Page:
An early example of English journalism, The Storm compiles information about the impact of an immense storm, the equivalent of a Category 2 hurricane that struck England in 1703. As described by the statistics and eyewitness accounts gathered by Defoe, the storm caused significant damage and loss of life across England including the destruction of forests, ships, and urban infrastructure. The extremity of this act of nature was variously explained as divine punishment for England’s failures in the War of the Spanish Succession or other more generalized sins. Defoe’s writing reveals an interesting intersection between theological beliefs and the growing prominence of scientific investigation. The data contained in this work remains relevant, having been used in modern climate history research.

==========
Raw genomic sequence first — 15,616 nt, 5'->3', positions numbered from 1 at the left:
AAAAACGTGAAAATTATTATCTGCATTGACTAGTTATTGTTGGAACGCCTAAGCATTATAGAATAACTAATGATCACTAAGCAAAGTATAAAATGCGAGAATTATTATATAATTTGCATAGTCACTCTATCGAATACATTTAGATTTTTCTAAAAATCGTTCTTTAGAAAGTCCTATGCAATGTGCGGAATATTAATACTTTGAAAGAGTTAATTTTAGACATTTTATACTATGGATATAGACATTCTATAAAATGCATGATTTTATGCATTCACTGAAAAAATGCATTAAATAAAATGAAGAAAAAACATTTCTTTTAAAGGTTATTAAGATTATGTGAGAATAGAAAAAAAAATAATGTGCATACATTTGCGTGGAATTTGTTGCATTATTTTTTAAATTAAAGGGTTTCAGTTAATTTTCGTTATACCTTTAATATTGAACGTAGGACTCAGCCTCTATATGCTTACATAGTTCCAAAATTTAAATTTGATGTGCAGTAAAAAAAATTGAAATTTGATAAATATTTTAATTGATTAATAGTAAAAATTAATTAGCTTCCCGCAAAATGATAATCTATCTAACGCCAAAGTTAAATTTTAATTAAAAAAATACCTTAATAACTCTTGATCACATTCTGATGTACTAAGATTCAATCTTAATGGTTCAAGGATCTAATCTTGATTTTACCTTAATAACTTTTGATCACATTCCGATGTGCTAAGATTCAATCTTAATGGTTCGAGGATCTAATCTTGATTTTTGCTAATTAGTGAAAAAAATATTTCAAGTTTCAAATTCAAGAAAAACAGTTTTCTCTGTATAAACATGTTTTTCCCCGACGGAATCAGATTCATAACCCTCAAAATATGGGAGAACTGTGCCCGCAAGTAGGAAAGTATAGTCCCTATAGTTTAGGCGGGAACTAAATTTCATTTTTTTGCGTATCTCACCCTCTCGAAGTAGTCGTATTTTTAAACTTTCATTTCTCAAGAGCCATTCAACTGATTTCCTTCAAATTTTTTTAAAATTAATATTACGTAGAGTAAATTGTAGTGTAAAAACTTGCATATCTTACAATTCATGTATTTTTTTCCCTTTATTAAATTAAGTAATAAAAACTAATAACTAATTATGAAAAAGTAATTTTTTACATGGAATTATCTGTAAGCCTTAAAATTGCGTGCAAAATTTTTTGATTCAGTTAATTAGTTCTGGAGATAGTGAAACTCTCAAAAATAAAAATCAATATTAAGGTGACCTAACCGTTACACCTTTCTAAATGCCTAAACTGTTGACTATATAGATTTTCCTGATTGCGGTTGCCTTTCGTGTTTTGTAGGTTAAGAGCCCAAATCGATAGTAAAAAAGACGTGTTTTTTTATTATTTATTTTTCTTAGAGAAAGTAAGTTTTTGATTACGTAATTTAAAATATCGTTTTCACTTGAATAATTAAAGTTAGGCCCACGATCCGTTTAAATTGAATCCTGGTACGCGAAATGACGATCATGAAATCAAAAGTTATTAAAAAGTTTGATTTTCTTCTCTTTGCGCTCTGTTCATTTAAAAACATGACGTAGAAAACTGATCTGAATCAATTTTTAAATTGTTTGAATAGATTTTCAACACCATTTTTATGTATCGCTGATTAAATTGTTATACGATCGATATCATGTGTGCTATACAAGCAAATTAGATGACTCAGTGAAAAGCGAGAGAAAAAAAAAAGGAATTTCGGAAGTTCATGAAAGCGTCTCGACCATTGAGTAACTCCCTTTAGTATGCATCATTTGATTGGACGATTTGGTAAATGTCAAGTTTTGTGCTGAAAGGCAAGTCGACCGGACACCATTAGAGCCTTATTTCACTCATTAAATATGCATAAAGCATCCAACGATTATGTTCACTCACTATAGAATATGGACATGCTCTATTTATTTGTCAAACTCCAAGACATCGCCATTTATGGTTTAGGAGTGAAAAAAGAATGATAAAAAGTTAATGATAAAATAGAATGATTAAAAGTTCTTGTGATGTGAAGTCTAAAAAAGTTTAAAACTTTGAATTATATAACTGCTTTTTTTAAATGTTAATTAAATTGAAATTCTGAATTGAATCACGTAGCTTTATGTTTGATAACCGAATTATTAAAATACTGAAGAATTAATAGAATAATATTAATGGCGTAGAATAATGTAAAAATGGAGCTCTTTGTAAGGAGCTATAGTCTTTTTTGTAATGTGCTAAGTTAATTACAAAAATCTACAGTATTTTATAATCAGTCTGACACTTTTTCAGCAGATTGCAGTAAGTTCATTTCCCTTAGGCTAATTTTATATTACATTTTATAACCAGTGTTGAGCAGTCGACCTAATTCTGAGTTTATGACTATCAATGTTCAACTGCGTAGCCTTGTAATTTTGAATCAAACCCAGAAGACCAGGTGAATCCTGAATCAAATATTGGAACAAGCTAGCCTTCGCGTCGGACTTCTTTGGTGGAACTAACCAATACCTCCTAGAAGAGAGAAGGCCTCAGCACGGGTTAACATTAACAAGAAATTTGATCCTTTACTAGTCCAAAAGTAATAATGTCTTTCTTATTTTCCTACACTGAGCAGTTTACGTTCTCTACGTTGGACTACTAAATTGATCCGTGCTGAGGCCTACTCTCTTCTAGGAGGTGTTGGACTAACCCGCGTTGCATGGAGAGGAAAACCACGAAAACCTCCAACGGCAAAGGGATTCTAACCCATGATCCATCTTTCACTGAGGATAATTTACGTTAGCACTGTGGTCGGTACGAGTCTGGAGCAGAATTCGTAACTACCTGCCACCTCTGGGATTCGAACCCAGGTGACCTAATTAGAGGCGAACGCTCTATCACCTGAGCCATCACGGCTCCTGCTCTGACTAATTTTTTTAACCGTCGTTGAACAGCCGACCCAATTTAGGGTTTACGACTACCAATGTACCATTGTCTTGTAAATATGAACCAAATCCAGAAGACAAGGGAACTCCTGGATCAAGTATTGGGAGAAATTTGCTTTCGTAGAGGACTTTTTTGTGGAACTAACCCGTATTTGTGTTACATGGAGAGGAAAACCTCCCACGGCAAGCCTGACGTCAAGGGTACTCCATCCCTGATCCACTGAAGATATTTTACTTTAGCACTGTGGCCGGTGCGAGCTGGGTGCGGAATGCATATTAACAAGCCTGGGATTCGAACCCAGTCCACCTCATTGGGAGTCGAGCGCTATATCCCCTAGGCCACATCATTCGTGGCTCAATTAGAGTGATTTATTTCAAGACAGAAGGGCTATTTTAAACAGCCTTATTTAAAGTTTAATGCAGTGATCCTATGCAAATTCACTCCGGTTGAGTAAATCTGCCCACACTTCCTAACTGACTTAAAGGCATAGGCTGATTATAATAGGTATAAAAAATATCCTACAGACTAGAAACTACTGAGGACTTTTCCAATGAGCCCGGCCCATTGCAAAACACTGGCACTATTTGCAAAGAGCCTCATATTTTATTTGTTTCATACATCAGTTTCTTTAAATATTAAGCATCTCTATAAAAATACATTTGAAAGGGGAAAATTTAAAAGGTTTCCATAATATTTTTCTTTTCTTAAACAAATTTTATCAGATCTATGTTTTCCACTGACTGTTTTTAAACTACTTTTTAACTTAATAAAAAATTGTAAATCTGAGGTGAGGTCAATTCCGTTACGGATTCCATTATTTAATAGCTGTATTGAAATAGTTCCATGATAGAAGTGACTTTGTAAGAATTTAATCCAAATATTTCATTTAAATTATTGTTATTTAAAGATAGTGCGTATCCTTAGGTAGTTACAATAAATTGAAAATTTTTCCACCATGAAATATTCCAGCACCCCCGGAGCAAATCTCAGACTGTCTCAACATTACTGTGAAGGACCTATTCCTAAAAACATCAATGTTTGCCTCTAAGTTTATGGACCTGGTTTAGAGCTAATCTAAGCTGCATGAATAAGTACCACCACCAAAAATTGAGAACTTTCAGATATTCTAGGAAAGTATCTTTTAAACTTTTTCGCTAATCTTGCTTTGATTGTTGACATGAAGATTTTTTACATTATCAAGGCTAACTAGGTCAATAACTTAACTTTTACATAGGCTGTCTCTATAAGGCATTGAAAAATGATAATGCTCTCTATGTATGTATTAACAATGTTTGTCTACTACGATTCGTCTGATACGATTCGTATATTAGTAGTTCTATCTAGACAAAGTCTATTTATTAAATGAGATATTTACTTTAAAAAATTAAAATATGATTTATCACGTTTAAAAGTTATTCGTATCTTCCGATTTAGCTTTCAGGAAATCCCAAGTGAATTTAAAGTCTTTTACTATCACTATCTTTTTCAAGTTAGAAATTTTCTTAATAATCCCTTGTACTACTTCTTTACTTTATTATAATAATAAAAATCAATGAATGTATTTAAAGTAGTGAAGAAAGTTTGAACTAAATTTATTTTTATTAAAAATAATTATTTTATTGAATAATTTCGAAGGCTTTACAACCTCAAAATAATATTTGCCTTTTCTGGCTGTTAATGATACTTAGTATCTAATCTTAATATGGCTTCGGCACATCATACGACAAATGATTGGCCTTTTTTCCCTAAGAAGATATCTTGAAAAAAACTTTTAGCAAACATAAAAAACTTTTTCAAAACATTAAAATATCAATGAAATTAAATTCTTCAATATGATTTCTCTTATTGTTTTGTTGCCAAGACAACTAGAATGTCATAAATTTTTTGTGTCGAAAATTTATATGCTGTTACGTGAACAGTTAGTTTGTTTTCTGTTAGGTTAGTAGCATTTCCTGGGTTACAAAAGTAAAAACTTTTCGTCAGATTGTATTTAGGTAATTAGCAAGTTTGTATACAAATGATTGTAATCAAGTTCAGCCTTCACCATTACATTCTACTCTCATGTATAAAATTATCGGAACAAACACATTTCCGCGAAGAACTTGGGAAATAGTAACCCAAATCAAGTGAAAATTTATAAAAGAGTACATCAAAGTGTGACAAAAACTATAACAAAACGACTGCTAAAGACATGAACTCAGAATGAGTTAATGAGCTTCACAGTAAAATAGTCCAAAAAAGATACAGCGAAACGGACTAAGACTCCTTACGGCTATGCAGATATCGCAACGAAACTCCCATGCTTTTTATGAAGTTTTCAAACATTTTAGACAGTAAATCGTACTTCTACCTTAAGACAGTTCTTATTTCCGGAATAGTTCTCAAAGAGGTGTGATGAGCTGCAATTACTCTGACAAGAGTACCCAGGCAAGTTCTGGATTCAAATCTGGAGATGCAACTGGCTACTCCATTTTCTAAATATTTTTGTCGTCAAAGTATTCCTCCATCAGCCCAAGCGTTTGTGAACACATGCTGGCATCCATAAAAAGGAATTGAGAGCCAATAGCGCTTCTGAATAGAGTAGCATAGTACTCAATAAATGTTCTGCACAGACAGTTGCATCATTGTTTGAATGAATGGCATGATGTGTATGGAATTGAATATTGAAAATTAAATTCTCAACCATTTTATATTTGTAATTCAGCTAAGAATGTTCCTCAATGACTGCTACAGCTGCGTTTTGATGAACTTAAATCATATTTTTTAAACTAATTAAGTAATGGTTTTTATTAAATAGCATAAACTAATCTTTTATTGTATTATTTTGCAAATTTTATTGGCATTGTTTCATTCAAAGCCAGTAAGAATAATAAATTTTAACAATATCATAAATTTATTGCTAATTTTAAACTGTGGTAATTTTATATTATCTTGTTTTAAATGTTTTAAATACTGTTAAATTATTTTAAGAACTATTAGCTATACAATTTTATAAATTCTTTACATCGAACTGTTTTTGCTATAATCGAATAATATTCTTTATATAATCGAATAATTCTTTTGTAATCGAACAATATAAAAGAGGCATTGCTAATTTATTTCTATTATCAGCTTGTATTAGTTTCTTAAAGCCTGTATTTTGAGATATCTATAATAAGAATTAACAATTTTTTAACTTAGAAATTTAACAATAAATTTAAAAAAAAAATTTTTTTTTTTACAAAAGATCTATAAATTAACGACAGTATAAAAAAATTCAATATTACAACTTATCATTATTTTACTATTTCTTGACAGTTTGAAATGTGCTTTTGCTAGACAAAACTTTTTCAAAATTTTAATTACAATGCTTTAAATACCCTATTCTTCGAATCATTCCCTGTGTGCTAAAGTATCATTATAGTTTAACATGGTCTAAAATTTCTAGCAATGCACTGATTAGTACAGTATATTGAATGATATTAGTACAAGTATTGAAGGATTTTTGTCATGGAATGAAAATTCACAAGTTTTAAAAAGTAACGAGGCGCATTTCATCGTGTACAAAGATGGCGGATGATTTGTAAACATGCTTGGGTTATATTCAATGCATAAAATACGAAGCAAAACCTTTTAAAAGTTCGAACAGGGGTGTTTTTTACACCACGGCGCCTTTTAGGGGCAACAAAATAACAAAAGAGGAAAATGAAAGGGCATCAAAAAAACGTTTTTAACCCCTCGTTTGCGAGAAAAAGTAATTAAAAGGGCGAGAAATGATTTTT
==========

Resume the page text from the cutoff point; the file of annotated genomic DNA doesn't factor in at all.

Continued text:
Daniel Defoe (1661?-1731).
The Storm; or, A Collection of the Most Remarkable Casualties and Disasters which Happen'd in the Late Dreadful Tempest, both by Sea and Land. London: G. Sawbridge, and sold by J. Nutt, 1704.
Lehigh University Catalog Record: https://asa.lib.lehigh.edu/Record/262544
A version of this text has been digitized and is available through the Internet Archive.